skip navigation

CrimeSolutions.gov

Add your conference to our Justice Events calendar

PUBLICATIONS

NCJRS Abstract

The document referenced below is part of the NCJRS Library collection.
To conduct further searches of the collection, visit the NCJRS Abstracts Database.

How to Obtain Documents
 
NCJ Number: NCJ 203971     Find in a Library
Title: Application of DNA Technology in England and Wales
Author(s): Christopher H. Asplen J.D.
Corporate Author: Smith Alling Lane
United Kingdom
Date Published: 12/2003
Page Count: 31
Sponsoring Agency: National Institute of Justice
US Department of Justice
Office of Justice Programs
United States of America
Grant Number: 2002-LT-BX-K003
Sale Source: NCJRS Photocopy Services
Box 6000
Rockville, MD 20849-6000
United States of America

Smith Alling Lane
12 Vicarage Gate, #5
London W8 4AG, United Kingdom
Document: PDF 
Type: Case Study
Language: English
Country: United Kingdom
Annotation: Through an examination of the DNA profiling program in England and Wales, this paper discusses the factors that contribute to the successful application of DNA technology in all segments of the criminal justice system.
Abstract: In April 1995, England unveiled the National DNA Database (NDNAD), which propelled the country to the forefront of innovation in the use of DNA. England continues to expand the use of DNA to identify suspects, protect the innocent, and to convict guilty offenders. One factor that contributes to the success of the NDNAD is the progression of database laws in England and Wales. A series of Parliamentary Acts are reviewed that have given law enforcement the right to collect samples and profile individuals arrested for, or suspected of, involvement in a crime. As such, police powers in England and Wales allow them to take samples at far greater discretion than allowed in the United States. Funding is another factor contributing to the success of the NDNAD. The Home Office contributes approximately $5 per citizen, making it a very well funded operation. In order to fund a DNA database project in the United States at that level, the government would have to invest over $1 billion. The third factor contributing to the success of the NDNAD database is its use for volume crimes and not just for violent crimes. By opening up the database for the investigation of nonviolent crimes such as burglary, car theft, and vandalism, for example, its usefulness as a crime prevention technology increases. The short turn around time from sample collection to DNA profiling is identified as the final main factor in the system’s success. Biological samples from suspects and arrestees are typically analyzed within 5 days, while crime scene analysis results take about 24 days. Also discussed in this article is the DNA Expansion Program, which has an objective of profiling every criminally active person in the country by March 2004. Additionally, the advantages and concerns of Forensic Science Service’s “super sensitive” form of DNA analysis known as Low Copy Number (LCN) are discussed. Finally, special projects are described that utilize the NDNAD to meet their objectives. Endnotes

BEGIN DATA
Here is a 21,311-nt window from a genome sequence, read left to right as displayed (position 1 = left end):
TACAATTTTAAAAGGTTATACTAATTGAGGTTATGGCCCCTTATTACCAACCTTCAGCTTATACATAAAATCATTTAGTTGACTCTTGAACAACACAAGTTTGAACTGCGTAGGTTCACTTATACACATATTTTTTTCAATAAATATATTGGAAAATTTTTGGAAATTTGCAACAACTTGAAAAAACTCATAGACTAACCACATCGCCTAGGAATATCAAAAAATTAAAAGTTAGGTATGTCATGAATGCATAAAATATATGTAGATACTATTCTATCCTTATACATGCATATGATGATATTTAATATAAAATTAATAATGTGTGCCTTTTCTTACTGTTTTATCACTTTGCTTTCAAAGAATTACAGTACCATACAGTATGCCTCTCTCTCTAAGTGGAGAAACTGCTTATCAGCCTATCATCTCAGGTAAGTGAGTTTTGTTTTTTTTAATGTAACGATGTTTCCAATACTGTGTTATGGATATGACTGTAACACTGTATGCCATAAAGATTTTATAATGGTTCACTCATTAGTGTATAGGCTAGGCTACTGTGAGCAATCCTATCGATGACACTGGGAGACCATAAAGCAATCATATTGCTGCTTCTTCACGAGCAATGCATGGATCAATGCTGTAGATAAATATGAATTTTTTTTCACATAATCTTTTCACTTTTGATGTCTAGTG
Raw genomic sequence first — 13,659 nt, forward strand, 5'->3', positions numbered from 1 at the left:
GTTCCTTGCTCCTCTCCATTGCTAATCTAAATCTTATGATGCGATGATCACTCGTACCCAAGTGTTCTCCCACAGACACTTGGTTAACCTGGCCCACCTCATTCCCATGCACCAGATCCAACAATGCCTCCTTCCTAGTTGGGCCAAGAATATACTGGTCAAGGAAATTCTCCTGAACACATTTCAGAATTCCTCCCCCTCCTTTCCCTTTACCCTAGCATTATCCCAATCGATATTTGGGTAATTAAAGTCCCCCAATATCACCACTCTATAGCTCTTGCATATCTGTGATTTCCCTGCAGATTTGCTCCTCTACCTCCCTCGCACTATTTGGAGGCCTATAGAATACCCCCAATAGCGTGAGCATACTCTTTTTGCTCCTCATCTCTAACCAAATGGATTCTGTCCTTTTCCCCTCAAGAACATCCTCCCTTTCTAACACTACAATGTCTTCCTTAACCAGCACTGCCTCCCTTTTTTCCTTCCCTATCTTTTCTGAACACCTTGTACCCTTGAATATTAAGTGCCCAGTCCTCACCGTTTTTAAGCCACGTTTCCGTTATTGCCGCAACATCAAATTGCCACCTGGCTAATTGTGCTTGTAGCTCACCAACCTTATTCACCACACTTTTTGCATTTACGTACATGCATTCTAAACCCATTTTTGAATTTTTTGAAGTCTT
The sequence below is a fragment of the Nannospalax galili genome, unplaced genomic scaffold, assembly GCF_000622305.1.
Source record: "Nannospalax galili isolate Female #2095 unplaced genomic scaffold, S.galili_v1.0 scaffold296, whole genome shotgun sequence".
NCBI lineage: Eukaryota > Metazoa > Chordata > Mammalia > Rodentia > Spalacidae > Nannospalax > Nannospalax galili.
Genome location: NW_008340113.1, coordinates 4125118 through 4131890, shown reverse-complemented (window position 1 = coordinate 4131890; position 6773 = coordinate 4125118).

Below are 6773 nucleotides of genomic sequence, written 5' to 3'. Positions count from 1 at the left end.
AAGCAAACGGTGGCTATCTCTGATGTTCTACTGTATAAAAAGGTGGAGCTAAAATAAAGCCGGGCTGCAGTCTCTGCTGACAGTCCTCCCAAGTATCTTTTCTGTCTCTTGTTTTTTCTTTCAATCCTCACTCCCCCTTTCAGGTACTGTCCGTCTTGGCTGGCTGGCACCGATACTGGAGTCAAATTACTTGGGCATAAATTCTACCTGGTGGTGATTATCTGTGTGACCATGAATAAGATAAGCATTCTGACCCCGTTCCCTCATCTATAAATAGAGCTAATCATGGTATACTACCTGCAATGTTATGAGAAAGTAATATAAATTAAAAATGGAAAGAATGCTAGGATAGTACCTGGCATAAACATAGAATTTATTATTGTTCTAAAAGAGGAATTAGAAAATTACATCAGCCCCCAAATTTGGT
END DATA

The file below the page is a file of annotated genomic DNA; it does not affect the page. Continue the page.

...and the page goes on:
Main Term(s): DNA fingerprinting
Index Term(s): Forensics/Forensic Sciences ; Foreign criminal justice systems ; Databases ; Foreign laws ; NIJ grant-related documents ; England ; Wales
Note: This document is included in NCJ 203970 "National Forensic DNA Study Report: Final Report."
   
  To cite this abstract, use the following link:
https://www.ncjrs.gov/App/Publications/abstract.aspx?ID=203971

* A link to the full-text document is provided whenever possible. For documents not available online, a link to the publisher's web site is provided.